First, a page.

Joy Hancox enlightens the concepts underlying the design of theaters in Elizabethan London, how they related to Renaissance notions of proportion and alchemy, and contributes to ongoing and passionate debate regarding the size and shape of the theaters.
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Joy Hancox is the author of The Byrom Papers (Jonathan Cape, hb 1992; pb 1997), where she first proposed an interpretation of Elizabethan theatres based on magical and hermetic concepts.From Library Journal:
Hancox here develops ideas growing out of her 1992 The Byrom Collection. Drawing on years of research using original documents, she argues that the design of the Globe (and of all Elizabethan theaters, for that matter) did not simply evolve willy-nilly. Rather, the theaters' circular shapes and what was performed in them owe much to Queen Elizabeth herself, her own political agenda, and the circle of aristocrat courtiers who acted as patrons. For Elizabeth, the public playhouses served both to entertain and to help forge a national unity. Other factors beyond the strictly aesthetic were at play as well. In the most intriguing chapter, "The Missing Dimension," Hancox contends that the Elizabethans, who were fascinated with and influenced by numbers and their values separate from simple arithmetical quantities, used the "dimension of 72" as a profound, mystical concept that influenced the architecture of the theaters. It is to Hancox's credit that she attempts to present the Elizabethan world as the Elizabethans may have seen it, bringing in recent archaeological discoveries to expand upon and illuminate her thesis. Both fascinating and controversial, this book is recommended for all academic libraries and libraries with theater collections. Susan L. Peters, Univ. of Texas, Galveston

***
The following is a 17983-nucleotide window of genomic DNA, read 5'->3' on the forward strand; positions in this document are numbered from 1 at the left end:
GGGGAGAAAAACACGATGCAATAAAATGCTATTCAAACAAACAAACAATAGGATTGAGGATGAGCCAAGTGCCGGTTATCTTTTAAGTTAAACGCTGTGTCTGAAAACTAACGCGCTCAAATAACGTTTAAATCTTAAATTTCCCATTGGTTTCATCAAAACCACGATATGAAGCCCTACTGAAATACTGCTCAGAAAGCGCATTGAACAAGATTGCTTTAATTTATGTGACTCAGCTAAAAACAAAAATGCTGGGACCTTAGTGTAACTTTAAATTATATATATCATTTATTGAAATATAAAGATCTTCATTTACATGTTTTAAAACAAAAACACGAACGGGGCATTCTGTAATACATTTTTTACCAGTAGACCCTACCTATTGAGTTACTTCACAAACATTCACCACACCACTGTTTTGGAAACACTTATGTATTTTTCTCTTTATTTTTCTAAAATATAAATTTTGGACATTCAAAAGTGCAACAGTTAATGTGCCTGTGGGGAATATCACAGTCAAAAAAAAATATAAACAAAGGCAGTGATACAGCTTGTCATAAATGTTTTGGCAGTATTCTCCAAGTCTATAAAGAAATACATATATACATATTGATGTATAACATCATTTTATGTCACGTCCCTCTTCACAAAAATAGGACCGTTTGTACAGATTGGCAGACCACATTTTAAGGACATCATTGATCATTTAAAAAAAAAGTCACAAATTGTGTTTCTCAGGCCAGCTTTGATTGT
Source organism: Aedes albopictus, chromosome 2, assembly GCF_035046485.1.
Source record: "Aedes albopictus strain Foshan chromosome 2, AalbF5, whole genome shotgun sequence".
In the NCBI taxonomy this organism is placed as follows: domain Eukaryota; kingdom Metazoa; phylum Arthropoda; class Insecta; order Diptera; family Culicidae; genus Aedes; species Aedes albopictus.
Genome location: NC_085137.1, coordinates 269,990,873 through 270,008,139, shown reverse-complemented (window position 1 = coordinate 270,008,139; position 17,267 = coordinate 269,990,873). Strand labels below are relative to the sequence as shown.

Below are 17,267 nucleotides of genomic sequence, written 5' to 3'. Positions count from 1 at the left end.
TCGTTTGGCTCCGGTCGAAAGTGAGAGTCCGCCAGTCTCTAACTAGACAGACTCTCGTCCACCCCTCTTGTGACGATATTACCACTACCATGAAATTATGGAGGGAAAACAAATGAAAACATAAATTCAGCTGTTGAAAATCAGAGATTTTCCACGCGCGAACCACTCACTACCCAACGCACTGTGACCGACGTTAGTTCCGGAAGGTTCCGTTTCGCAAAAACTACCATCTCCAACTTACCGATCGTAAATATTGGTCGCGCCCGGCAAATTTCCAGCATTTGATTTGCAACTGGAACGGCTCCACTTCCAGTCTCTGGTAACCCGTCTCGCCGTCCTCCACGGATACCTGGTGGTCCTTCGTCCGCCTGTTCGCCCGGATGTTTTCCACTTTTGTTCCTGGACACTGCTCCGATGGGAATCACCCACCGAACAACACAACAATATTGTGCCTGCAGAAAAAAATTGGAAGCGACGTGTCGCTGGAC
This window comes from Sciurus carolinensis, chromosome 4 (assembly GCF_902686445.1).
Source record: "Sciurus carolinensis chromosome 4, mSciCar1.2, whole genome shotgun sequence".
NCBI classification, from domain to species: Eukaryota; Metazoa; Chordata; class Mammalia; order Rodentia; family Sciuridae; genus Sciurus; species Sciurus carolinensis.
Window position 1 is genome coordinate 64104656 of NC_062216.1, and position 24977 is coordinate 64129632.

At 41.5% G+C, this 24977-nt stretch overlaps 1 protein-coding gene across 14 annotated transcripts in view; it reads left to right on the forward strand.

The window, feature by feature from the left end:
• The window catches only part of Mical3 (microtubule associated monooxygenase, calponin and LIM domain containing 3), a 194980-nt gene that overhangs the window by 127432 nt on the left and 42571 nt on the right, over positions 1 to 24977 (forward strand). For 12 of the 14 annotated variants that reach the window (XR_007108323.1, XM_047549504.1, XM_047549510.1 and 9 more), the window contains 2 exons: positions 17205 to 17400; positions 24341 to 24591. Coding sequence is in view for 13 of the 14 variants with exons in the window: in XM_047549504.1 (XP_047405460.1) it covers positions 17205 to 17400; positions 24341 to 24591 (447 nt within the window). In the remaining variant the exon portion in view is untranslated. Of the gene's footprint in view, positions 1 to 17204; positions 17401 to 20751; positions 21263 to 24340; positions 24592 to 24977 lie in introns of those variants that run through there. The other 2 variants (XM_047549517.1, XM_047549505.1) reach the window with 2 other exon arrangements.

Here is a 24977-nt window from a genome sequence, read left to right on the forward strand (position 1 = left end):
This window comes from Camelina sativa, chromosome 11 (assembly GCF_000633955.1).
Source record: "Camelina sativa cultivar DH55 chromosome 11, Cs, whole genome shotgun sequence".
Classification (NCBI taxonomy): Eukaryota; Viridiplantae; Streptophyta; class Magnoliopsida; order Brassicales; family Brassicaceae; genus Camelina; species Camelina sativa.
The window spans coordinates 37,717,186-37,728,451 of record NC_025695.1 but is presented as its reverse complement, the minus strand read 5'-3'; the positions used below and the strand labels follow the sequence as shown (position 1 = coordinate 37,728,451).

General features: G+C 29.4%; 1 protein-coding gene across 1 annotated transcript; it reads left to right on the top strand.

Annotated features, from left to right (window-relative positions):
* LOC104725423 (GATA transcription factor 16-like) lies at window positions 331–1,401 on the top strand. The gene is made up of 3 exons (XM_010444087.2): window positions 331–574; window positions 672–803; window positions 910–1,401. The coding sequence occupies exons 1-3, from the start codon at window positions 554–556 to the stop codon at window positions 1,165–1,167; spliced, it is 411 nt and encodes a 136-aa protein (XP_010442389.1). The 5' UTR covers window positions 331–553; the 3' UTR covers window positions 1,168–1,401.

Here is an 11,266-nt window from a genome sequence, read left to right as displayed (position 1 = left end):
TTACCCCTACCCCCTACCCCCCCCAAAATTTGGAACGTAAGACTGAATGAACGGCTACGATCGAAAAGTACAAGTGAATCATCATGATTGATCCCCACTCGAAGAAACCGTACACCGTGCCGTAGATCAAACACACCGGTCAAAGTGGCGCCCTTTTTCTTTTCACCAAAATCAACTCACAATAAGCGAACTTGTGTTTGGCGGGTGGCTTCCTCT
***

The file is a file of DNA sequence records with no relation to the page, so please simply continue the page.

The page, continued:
Copyright 2001 Reed Business Information, Inc.
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